When Raheem Sterling slid the ball into the German net in the 75th minute, Bruno Farace gave his son Matteo a big hug – half in jubilation, half to lend comfort to his offspring, who was wearing a Germany shirt.
The young Anglo-German family was among a crowd of football fans who were watching the last-16 match of the 2020 Euros outside a restaurant on Dieffenbachstrasse, in Berlin’s Kreuzberg district. “Thirty years of hurt and all that – of course this is big,” said the 32-year-old Englishman. “But it’s not about the two countries’ history, it’s about beating a good team.”
In spite of the sense of occasion that so frequently greets clashes between Germany and England – the “motherland of football”, as TV German commentators never fail to call it – there had been an odd sense of anticlimax in the run-up.
Many football tournaments since Germany hosted the 2006 World Cup have seen moments of collective joy, watched by crowds of thousands at public screenings in cities across the country. But ongoing pandemic restrictions mean this time most people have watched their country’s games in smaller groups, on pavements outside restaurants or off-licences, or just within their own four walls.
Perhaps it was the stark contrast to the previous night’s spectacular showdown between France and Switzerland, but outside Restaurant Zitrone on Dieffenbachstrasse spectators seemed more gripped by the ominous rain clouds building up over their heads than the tetchy match on the screens in front of them. As game ebbed and flowed in the second half, someone at the back of the crowd lit a joint.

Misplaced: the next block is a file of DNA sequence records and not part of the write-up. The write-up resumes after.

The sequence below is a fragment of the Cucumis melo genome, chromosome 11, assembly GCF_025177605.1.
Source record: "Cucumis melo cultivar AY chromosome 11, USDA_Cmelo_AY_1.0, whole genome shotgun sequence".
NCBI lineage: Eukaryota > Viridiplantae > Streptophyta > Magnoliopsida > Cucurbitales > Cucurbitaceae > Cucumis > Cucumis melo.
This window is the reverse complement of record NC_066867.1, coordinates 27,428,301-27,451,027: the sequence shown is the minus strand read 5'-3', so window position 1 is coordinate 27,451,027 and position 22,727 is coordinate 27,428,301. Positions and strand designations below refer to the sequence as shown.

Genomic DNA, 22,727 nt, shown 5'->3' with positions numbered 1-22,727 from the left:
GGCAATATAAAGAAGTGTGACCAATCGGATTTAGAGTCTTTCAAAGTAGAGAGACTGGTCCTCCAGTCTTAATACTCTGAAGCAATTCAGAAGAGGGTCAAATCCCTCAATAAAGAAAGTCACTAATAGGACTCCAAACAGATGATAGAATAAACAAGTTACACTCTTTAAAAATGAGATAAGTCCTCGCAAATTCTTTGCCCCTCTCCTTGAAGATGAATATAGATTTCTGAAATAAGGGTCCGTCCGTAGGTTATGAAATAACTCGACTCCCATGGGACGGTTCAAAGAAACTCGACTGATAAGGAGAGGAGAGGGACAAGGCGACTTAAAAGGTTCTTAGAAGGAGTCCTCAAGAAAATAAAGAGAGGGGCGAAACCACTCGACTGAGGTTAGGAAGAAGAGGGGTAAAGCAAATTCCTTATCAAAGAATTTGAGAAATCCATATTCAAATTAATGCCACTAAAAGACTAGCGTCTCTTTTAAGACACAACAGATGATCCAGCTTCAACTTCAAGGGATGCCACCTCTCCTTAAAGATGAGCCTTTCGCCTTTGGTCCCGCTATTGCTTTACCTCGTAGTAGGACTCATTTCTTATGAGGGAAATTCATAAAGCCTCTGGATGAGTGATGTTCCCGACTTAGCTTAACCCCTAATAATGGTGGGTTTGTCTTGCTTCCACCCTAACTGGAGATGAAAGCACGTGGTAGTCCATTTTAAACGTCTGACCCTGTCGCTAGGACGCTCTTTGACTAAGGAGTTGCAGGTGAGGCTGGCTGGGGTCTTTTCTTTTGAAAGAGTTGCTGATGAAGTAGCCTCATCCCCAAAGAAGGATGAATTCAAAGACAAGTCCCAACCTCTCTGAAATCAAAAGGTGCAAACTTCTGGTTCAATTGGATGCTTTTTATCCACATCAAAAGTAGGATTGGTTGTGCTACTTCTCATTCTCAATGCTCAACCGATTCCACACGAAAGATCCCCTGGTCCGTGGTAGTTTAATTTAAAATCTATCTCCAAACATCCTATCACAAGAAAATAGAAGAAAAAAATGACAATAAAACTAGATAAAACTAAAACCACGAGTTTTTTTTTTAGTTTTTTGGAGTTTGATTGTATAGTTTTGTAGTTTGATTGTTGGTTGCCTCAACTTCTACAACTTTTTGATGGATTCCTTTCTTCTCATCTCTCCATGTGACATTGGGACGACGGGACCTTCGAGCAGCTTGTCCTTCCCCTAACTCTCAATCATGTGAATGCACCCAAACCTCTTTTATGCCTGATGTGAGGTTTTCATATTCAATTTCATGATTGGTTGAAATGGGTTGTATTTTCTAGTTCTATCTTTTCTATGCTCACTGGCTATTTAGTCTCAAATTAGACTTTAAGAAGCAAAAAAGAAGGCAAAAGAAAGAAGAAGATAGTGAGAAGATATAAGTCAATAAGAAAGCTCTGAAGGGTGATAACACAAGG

Media coverage before the match had been restrained too. Broadsheets on both sides of the Channel outbid each other in attempts to paint their side as the underdog, and tabloid headlines were a far cry from the “Let’s Blitz Fritz” belligerence of the 1990s.
Data analysts working for broadsheet Frankfurter Allgemeine Zeitung had put the Three Lions’ chances of winning at the cursed Brexit ratio: a 52% likelihood of an England victory, against Germany’s 48%.
“England is the most unadventurous and boring of all the top favourites,” wrote Die Zeit. “But its strengths in defence are not to be underestimated.”
When Harry Kane’s second goal all but sealed Germany’s defeat in the 86th minute, the mood among the fans on Dieffenbachstrasse was melancholy rather than angry.
“You can’t blame the team for their fighting spirit,” TV commentator Florian Nass concluded even in the dying minutes of the match. “But they haven’t played like a favourite to win the tournament”.
“Against England, and throughout this tournament, the German team have lacked a big plan,” commented Der Spiegel in an article on the match.
Rainer Hoffmann blamed the coach Jogi Löw, for whom the defeat spells the end of a 15-year career in charge of the German team. “Jogi should have quit before the tournament,” said the 69-year-old pensioner as he finished up his beer. “He’s just the wrong guy, I’ve known that since he got the job in 2006.”
As the final whistle blew, Bruno Farace gave his son another hug. “What do you think, Matteo, will you wear an England shirt the next time around?” Matteo paused to think, and offered a compromise: “Maybe an Arsenal shirt.”